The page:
X-ray of pacemakerNeural implants and neurostim, like any form of cognitive enhancement, face some challenges with regard to public opinion. The implant procedure is delicate and expensive and could have some unforeseen effects like improper healing or infection. The same can be said of cosmetic surgery or implanting a pacemaker, and the public has adopted those procedures. There are recurring problems with implant interface, hardware, batteries, and security, but the same can be said of iPhones and the public has adopted those. Mix the glamour of surgical self-improvement with the geekiness of high-tech gadget fetishism and you have a niche cosmetic neurostim market waiting to be tapped. The hardware for the neurostim platform is ultimately cheap and automating the procedure is feasible. The applications could enhance memory, intelligence, and mind-to-mind communication. Automating the neural surgery is not impossible — it just takes research grant money and investors. This may seem like science fiction, but in twenty years it may be considered essential consumer technology. It all depends on how the market plays out.

James Kent is the former publisher of Psychedelic Illuminations and Trip Magazine. He currently edits, a drug blog featuring news, humor and commentary.

17 Responses

  1. mydexter says:

    I agree – we are moving too far away from natural enhancement – regardless of what arguments this can be broken down to the very simple principle that everyone wants everything nice and easy with the minimum amount of work.

  2. I am not certain that I like the tone of the article. This is not to vilify the writer or even the content. But, when I consider all the mental health issues in the world, the grief and the loss I must argue that a holistic approach is necessary. Drug taking as a solution to peoples moods is a temporary relief, that is all.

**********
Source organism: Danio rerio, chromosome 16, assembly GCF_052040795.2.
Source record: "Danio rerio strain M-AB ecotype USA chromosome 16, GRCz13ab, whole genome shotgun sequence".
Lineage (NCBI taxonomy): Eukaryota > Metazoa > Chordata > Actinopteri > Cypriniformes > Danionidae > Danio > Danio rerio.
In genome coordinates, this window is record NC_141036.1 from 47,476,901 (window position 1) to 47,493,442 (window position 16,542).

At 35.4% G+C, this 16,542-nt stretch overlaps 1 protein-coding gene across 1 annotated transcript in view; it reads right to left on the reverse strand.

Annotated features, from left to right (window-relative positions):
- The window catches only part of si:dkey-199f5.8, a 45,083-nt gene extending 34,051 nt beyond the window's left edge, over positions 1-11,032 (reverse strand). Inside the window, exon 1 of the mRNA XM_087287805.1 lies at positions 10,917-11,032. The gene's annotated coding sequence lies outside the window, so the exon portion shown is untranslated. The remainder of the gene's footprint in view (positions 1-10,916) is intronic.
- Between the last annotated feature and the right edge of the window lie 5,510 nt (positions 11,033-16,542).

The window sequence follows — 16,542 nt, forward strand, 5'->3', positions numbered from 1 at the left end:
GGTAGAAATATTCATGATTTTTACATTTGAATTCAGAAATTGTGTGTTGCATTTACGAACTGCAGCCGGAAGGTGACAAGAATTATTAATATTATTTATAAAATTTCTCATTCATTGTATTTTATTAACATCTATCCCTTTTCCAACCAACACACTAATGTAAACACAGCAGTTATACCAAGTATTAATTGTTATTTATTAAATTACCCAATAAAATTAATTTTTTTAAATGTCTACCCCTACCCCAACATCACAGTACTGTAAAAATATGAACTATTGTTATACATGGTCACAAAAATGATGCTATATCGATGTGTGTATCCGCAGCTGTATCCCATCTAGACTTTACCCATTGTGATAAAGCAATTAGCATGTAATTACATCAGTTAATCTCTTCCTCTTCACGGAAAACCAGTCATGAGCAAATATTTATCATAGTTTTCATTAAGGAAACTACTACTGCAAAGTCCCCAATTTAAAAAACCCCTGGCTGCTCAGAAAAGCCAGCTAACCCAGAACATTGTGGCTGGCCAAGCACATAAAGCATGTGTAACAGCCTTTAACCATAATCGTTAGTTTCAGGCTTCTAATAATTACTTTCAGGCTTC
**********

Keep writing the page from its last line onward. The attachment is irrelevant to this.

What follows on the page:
3. seo says:

    your point about street drugs vs. big farma is a valid one. You could look at red rice yeast vs statins as a comparison. The difference is that when it comes to my brain chemistry I’m extraordinarily conservative.

  4. stevenstevo says:

    Not sure about the whole commodity thing. I think what is meant here is commercialization, not commoditization.

    A commodity is a good, often in the maturity stage of its life cycle, that has little to no differentiation in quality–i.e., it doesn’t matter who produces it, the quality is the same. Gold is gold. Pork bellies are pork bellies.

    Technology has demonstrated varying effects on product commotidization. For example, the network effect has actually ensured that some products will never be commodities. eBay and Microsoft Windows are good examples, basically the opposites of commodities.

    Human experience is definitely not a commodity in any way. My human experience varies greatly with my neighbors. Pills and drugs are also not commodities. They are not easily tradeable because either they are illegal or they require a doctor’s prescription.

    As for off-label use of Adderall, that is college students who get a couple Adderall from their roommate to study exams. It is not some dramatic case of people changing their human experience. Adderall does not have a narcotic effect. In addition, its side effects are extremely mild, the most significant of which is weight loss. It is not addictive, and fatalities from Adderall are less than those from Aspirin.

    Marketing is important, sure, but I don’t think marketing has anything to do with Adderall–I have never even seen a single ad for it. And I don’t see how marketing will be much of a factor in the success of neural implants and neurostim. All that matters is if it produces benefits people want. For me, it’s real simple. If it will enhance my memory, I’m gonna buy it.

  5. stevenstevo says:

    “Within the last year, the mainstream press has embraced off-label use of Adderall and similar pills as cognitive enhancers for students seeking to better their grades.”

    Huh? I have read about off-label use of Adderall and the study done on it recently in several different places, and I have seen it discussed on TV, but I have definitely not seen the media “embrace” it. On the contrary in fact, the media pieces I have seen on it have been critical of off-label use of Adderall.

  6. Anonymous says:

    Adderal is no longer under patent, and generics are available. (Drugs are patented, not copyrighted.)

    You really should do more fact checking if you want to be considered a serious journalist.